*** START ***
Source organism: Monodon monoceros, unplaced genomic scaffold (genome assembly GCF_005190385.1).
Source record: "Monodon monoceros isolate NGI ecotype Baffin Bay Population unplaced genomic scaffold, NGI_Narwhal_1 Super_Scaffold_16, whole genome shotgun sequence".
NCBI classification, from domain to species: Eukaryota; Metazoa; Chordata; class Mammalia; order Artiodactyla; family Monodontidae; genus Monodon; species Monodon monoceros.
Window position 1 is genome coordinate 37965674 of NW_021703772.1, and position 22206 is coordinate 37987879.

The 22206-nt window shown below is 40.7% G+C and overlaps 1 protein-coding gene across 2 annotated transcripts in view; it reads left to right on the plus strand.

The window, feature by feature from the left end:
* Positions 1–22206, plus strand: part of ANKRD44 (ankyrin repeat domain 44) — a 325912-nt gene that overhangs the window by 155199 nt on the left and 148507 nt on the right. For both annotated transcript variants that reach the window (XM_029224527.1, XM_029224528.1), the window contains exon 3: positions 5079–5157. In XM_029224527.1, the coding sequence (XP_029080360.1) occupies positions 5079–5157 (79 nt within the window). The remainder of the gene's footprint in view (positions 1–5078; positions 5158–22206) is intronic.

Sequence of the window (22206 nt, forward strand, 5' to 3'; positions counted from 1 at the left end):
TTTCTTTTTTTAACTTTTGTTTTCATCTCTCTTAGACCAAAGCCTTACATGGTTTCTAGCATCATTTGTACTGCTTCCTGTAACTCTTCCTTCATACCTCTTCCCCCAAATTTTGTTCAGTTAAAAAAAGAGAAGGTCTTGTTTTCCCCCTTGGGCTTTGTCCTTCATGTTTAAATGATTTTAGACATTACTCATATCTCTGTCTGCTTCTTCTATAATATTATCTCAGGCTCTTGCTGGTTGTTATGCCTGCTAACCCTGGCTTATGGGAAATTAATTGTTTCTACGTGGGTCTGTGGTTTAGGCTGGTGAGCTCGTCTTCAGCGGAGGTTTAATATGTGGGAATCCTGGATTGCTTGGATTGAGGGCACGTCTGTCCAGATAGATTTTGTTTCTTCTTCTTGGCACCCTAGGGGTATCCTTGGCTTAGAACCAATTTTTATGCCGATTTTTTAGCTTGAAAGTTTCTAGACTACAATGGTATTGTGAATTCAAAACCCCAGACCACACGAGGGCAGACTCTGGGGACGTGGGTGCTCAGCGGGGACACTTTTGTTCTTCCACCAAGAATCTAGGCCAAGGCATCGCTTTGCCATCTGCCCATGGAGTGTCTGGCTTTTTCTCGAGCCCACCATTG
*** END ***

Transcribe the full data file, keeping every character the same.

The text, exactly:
Source organism: Monodon monoceros, unplaced genomic scaffold (genome assembly GCF_005190385.1).
Source record: "Monodon monoceros isolate NGI ecotype Baffin Bay Population unplaced genomic scaffold, NGI_Narwhal_1 Super_Scaffold_16, whole genome shotgun sequence".
NCBI classification, from domain to species: Eukaryota; Metazoa; Chordata; class Mammalia; order Artiodactyla; family Monodontidae; genus Monodon; species Monodon monoceros.
Window position 1 is genome coordinate 37965674 of NW_021703772.1, and position 22206 is coordinate 37987879.

The 22206-nt window shown below is 40.7% G+C and overlaps 1 protein-coding gene across 2 annotated transcripts in view; it reads left to right on the plus strand.

The window, feature by feature from the left end:
* Positions 1–22206, plus strand: part of ANKRD44 (ankyrin repeat domain 44) — a 325912-nt gene that overhangs the window by 155199 nt on the left and 148507 nt on the right. For both annotated transcript variants that reach the window (XM_029224527.1, XM_029224528.1), the window contains exon 3: positions 5079–5157. In XM_029224527.1, the coding sequence (XP_029080360.1) occupies positions 5079–5157 (79 nt within the window). The remainder of the gene's footprint in view (positions 1–5078; positions 5158–22206) is intronic.

Sequence of the window (22206 nt, forward strand, 5' to 3'; positions counted from 1 at the left end):
TTTCTTTTTTTAACTTTTGTTTTCATCTCTCTTAGACCAAAGCCTTACATGGTTTCTAGCATCATTTGTACTGCTTCCTGTAACTCTTCCTTCATACCTCTTCCCCCAAATTTTGTTCAGTTAAAAAAAGAGAAGGTCTTGTTTTCCCCCTTGGGCTTTGTCCTTCATGTTTAAATGATTTTAGACATTACTCATATCTCTGTCTGCTTCTTCTATAATATTATCTCAGGCTCTTGCTGGTTGTTATGCCTGCTAACCCTGGCTTATGGGAAATTAATTGTTTCTACGTGGGTCTGTGGTTTAGGCTGGTGAGCTCGTCTTCAGCGGAGGTTTAATATGTGGGAATCCTGGATTGCTTGGATTGAGGGCACGTCTGTCCAGATAGATTTTGTTTCTTCTTCTTGGCACCCTAGGGGTATCCTTGGCTTAGAACCAATTTTTATGCCGATTTTTTAGCTTGAAAGTTTCTAGACTACAATGGTATTGTGAATTCAAAACCCCAGACCACACGAGGGCAGACTCTGGGGACGTGGGTGCTCAGCGGGGACACTTTTGTTCTTCCACCAAGAATCTAGGCCAAGGCATCGCTTTGCCATCTGCCCATGGAGTGTCTGGCTTTTTCTCGAGCCCACCATTG